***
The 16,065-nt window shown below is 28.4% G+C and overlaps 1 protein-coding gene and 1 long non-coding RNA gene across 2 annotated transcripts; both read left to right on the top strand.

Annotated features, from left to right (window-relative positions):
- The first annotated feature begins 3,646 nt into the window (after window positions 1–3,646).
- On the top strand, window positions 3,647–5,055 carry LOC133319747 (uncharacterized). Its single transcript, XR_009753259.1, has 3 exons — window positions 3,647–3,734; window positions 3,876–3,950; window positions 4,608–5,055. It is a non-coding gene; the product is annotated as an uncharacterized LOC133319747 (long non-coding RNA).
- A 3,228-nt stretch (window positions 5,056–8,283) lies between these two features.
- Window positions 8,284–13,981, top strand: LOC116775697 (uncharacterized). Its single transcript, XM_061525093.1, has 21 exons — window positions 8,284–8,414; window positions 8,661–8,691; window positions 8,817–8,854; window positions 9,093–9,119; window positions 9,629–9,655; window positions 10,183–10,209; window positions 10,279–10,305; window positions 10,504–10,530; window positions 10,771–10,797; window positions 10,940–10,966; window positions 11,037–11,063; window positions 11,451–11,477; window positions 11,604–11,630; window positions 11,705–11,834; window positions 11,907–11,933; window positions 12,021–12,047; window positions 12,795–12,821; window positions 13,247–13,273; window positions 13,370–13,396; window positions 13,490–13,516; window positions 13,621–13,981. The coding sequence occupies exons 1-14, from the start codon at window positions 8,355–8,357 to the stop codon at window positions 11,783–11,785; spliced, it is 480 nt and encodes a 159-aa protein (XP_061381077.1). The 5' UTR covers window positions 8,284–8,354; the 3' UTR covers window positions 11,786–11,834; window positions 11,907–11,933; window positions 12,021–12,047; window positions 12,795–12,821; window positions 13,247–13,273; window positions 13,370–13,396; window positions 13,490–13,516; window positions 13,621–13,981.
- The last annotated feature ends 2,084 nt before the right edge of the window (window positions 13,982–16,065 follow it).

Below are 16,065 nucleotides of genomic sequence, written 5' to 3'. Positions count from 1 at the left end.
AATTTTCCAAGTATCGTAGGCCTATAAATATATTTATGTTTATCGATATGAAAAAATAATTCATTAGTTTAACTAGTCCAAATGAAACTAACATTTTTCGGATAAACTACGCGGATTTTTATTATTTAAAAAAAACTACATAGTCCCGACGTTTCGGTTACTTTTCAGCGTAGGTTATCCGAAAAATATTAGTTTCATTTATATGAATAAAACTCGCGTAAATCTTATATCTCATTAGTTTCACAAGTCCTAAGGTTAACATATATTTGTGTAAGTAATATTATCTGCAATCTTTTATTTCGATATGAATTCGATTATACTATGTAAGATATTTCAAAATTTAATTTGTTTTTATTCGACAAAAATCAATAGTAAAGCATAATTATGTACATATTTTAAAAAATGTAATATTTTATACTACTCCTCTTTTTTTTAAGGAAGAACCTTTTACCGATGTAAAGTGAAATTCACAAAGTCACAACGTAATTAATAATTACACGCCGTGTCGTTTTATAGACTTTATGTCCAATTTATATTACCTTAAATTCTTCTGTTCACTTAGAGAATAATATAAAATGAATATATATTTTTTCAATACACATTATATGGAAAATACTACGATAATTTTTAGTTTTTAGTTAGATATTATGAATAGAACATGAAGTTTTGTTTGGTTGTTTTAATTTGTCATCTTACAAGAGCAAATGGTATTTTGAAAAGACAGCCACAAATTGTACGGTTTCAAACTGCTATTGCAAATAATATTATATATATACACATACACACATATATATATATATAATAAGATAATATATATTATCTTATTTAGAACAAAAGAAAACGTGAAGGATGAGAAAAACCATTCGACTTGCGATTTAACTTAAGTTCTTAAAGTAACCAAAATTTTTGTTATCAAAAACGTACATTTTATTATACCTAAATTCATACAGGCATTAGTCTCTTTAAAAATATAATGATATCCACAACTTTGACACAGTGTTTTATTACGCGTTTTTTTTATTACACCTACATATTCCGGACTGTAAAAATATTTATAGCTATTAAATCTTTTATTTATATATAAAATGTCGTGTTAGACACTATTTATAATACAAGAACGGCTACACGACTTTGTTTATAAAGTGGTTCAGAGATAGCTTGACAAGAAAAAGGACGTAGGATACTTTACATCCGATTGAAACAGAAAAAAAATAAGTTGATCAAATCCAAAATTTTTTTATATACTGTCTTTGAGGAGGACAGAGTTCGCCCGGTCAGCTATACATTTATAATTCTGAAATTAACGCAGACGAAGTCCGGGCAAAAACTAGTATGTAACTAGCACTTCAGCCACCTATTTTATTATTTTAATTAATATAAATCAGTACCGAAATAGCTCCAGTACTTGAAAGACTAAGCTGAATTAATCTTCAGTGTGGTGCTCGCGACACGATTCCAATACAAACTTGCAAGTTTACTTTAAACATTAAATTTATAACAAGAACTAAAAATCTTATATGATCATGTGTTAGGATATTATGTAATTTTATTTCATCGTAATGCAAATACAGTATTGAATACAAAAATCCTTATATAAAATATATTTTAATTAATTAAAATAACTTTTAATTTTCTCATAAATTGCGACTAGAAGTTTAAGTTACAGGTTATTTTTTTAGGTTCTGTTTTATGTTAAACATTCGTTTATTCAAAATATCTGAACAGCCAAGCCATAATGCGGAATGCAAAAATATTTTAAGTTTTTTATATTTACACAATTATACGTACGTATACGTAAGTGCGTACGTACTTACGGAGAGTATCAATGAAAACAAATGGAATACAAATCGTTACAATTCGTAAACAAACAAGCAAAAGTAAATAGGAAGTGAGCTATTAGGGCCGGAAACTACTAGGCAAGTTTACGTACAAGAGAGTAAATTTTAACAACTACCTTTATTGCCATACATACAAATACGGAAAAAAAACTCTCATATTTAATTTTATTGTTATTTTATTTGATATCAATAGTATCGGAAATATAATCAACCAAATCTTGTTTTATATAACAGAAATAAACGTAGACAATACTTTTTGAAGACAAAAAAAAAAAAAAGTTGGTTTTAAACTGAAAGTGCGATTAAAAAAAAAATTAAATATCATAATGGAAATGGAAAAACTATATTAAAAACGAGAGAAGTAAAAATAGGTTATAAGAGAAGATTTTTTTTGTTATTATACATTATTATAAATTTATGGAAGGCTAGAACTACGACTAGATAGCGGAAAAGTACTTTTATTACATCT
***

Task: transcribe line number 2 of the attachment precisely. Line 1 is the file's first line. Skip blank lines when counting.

Annotated features, from left to right (window-relative positions):